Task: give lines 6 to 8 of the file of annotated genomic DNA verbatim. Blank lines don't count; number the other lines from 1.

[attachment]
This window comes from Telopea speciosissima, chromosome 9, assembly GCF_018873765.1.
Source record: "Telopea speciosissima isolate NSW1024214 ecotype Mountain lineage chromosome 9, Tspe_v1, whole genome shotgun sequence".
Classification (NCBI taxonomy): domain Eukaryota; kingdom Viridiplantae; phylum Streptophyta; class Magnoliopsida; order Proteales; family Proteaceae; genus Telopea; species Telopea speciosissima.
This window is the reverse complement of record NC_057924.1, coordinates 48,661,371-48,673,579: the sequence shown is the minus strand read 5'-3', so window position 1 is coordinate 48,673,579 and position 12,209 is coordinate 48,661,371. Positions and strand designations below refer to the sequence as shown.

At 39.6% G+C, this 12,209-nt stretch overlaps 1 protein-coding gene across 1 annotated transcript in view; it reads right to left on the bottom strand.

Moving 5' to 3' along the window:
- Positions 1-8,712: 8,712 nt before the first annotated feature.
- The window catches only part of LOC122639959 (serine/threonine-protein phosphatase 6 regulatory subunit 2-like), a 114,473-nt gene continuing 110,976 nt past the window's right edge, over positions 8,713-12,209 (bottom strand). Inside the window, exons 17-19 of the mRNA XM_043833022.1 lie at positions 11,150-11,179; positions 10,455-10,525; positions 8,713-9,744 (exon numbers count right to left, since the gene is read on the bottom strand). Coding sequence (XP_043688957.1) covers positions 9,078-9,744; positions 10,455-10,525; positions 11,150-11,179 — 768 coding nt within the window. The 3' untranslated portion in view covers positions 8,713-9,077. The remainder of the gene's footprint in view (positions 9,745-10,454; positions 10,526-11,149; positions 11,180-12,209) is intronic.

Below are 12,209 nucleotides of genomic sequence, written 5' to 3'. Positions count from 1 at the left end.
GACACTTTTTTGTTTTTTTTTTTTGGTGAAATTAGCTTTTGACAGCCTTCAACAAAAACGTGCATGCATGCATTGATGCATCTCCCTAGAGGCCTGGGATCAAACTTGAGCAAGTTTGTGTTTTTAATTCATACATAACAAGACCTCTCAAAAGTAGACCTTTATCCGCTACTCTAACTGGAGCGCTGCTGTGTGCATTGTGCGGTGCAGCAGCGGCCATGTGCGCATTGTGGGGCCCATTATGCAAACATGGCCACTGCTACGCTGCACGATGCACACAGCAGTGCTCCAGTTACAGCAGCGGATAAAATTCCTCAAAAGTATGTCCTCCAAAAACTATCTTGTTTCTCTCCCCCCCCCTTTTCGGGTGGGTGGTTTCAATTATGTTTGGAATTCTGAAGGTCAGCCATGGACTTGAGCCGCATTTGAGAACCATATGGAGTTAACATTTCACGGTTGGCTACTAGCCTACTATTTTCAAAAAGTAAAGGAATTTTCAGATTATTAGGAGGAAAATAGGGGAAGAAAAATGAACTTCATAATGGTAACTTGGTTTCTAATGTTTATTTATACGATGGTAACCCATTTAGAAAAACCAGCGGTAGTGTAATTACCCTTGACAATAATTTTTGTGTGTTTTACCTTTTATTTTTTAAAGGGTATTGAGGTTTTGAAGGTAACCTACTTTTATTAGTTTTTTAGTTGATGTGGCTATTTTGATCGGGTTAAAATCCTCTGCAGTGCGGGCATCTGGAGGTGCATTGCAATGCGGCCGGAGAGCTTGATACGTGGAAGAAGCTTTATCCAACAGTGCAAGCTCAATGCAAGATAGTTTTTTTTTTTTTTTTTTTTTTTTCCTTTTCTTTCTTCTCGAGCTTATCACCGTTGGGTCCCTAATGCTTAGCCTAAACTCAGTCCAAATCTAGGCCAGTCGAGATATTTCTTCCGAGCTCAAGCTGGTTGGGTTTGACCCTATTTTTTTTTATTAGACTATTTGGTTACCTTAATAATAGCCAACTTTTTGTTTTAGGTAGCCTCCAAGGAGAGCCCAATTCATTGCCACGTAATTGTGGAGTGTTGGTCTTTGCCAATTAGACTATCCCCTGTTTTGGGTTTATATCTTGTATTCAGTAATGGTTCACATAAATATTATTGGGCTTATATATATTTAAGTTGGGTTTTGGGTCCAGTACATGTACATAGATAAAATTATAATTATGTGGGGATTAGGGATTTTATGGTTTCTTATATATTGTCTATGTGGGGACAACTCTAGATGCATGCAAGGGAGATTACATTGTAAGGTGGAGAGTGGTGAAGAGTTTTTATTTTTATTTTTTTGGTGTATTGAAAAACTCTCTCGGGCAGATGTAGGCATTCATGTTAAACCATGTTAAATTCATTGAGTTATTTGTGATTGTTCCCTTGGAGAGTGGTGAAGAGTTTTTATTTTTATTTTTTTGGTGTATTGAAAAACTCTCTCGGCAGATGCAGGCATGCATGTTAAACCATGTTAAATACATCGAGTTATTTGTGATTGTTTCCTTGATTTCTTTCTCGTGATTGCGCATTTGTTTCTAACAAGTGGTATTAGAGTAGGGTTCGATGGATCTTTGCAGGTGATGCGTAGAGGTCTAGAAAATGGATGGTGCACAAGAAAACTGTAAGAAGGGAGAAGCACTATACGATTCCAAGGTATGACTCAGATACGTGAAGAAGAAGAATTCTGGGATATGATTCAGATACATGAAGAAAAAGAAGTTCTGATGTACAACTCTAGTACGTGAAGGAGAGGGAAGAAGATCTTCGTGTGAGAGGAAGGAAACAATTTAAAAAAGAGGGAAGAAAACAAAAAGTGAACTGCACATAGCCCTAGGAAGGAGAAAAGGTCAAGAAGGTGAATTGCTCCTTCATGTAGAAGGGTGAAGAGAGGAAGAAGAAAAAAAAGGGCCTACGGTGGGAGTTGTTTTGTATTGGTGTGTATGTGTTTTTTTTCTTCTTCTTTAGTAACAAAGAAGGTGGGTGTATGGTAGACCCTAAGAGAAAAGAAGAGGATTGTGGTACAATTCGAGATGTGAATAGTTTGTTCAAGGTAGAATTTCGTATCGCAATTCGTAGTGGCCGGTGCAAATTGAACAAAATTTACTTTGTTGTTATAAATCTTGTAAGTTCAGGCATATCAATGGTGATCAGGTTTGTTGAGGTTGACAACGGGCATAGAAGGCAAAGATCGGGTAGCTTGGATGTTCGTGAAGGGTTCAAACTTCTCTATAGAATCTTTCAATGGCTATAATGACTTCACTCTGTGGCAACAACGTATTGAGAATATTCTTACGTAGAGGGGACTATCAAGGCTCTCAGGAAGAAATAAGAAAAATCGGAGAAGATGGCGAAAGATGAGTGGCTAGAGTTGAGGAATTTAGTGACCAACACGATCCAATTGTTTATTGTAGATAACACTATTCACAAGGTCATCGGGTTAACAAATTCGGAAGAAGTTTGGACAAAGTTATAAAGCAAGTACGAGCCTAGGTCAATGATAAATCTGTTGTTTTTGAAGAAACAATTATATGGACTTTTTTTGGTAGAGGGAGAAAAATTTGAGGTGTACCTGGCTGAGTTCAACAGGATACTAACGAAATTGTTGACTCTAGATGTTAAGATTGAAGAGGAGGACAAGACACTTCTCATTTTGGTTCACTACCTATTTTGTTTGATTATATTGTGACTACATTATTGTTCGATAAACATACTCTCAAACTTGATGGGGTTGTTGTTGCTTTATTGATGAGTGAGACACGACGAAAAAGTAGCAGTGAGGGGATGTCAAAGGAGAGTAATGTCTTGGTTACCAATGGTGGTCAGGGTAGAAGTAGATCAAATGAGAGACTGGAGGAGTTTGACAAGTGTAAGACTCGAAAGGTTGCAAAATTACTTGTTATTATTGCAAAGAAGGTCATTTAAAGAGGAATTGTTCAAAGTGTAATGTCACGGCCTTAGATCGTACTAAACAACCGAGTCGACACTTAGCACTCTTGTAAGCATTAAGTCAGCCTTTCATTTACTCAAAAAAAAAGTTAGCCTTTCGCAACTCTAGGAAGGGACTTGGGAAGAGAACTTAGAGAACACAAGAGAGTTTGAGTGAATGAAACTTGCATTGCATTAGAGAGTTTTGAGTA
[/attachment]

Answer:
Moving 5' to 3' along the window:
- Positions 1-8,712: 8,712 nt before the first annotated feature.
- The window catches only part of LOC122639959 (serine/threonine-protein phosphatase 6 regulatory subunit 2-like), a 114,473-nt gene continuing 110,976 nt past the window's right edge, over positions 8,713-12,209 (bottom strand). Inside the window, exons 17-19 of the mRNA XM_043833022.1 lie at positions 11,150-11,179; positions 10,455-10,525; positions 8,713-9,744 (exon numbers count right to left, since the gene is read on the bottom strand). Coding sequence (XP_043688957.1) covers positions 9,078-9,744; positions 10,455-10,525; positions 11,150-11,179 — 768 coding nt within the window. The 3' untranslated portion in view covers positions 8,713-9,077. The remainder of the gene's footprint in view (positions 9,745-10,454; positions 10,526-11,149; positions 11,180-12,209) is intronic.